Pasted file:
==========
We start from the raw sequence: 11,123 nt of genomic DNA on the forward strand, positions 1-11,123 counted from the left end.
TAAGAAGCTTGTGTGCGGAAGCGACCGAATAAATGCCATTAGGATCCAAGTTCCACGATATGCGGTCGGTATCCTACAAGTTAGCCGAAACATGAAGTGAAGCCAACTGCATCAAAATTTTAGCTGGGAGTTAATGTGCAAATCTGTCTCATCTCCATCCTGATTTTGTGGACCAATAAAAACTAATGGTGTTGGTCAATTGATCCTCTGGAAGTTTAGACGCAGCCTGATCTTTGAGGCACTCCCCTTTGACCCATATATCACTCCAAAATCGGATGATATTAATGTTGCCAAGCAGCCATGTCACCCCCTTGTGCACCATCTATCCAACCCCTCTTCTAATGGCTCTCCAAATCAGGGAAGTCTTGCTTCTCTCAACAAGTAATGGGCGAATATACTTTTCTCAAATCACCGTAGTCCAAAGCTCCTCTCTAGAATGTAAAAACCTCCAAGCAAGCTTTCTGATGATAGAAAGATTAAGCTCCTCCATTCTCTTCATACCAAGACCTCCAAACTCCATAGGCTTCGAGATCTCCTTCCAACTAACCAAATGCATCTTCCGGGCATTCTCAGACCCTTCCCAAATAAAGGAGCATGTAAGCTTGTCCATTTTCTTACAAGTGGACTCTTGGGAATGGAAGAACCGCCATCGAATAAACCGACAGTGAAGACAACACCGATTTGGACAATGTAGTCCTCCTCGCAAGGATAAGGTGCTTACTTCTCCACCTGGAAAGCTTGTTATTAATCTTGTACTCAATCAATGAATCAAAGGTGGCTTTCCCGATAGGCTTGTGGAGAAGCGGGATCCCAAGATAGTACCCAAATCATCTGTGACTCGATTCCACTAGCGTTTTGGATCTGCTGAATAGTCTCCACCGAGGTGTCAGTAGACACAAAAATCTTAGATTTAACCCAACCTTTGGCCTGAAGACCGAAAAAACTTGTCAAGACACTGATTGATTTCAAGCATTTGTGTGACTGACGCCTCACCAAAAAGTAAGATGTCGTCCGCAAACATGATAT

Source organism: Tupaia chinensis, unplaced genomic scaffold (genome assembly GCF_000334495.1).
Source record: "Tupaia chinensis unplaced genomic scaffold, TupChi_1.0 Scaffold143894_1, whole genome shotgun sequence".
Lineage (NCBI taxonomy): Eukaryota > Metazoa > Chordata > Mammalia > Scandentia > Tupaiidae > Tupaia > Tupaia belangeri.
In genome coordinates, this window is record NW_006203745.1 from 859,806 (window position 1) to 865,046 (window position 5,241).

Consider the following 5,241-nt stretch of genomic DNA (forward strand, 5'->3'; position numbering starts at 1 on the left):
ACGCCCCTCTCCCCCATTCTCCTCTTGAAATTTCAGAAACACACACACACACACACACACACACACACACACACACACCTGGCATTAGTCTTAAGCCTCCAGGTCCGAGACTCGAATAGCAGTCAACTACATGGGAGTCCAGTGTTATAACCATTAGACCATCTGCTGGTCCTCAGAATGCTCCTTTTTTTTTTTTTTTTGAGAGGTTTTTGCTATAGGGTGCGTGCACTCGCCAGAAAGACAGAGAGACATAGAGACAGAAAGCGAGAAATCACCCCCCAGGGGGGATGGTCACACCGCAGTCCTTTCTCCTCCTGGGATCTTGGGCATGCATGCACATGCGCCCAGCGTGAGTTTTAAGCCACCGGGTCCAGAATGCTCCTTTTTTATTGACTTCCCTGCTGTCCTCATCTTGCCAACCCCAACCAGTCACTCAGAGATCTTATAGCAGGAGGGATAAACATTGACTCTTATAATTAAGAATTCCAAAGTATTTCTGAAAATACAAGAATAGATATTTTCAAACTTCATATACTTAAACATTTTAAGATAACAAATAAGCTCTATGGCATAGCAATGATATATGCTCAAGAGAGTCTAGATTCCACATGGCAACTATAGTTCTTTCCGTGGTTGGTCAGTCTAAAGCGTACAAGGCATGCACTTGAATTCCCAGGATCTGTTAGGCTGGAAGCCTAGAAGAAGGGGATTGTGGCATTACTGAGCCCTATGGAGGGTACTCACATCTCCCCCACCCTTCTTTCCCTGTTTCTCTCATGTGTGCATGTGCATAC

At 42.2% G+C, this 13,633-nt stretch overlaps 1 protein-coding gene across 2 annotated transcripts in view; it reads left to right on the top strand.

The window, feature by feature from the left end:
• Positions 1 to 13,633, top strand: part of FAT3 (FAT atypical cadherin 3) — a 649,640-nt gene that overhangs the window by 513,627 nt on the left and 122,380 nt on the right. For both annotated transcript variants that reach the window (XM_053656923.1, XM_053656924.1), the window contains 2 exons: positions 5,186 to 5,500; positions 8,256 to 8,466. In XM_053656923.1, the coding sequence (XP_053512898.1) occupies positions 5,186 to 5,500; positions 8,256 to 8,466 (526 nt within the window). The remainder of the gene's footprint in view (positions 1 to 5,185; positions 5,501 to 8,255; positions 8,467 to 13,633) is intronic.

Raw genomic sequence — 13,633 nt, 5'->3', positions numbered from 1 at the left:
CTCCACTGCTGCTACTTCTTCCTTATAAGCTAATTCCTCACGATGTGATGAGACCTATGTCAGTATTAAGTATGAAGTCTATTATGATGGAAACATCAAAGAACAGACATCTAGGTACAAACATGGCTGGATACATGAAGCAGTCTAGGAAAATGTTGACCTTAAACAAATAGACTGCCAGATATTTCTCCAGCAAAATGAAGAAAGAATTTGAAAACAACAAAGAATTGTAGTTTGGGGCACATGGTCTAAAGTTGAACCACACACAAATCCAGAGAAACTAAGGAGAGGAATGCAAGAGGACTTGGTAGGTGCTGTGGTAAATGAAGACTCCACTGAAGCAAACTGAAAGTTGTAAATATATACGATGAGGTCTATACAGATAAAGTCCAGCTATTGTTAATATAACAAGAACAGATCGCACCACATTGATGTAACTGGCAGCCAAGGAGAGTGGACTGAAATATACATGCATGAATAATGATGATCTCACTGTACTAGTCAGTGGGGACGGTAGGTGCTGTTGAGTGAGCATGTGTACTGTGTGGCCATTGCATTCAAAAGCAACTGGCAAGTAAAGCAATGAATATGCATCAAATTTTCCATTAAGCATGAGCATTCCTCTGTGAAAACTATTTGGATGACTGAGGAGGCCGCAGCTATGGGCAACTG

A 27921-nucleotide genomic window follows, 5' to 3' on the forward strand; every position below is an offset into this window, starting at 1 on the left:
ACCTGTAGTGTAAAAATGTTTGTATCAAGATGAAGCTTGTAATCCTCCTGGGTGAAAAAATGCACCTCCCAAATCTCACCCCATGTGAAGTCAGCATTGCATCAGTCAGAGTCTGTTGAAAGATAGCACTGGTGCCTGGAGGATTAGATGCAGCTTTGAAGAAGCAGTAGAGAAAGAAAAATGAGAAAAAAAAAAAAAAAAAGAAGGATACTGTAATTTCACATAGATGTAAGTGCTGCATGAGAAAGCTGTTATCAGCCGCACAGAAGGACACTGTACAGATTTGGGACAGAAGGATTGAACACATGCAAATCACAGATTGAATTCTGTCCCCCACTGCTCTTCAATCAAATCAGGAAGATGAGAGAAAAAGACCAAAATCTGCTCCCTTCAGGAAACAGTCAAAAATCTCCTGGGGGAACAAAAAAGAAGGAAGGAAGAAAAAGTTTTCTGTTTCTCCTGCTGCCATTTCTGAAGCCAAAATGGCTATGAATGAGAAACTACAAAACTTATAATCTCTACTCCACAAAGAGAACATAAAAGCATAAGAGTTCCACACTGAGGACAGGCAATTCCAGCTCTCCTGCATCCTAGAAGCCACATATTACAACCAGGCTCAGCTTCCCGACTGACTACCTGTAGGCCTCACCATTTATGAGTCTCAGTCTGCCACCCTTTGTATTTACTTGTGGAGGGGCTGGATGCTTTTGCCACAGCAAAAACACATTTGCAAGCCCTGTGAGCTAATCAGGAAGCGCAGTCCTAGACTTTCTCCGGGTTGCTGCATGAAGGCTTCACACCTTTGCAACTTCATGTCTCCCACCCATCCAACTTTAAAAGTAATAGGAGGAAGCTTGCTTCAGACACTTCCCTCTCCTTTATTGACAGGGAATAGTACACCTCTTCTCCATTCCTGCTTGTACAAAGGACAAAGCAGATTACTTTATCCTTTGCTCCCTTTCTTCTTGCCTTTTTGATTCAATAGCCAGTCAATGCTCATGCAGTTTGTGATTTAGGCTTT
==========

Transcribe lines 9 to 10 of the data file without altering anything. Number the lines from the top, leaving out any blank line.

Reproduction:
At 42.2% G+C, this 13,633-nt stretch overlaps 1 protein-coding gene across 2 annotated transcripts in view; it reads left to right on the top strand.

The window, feature by feature from the left end: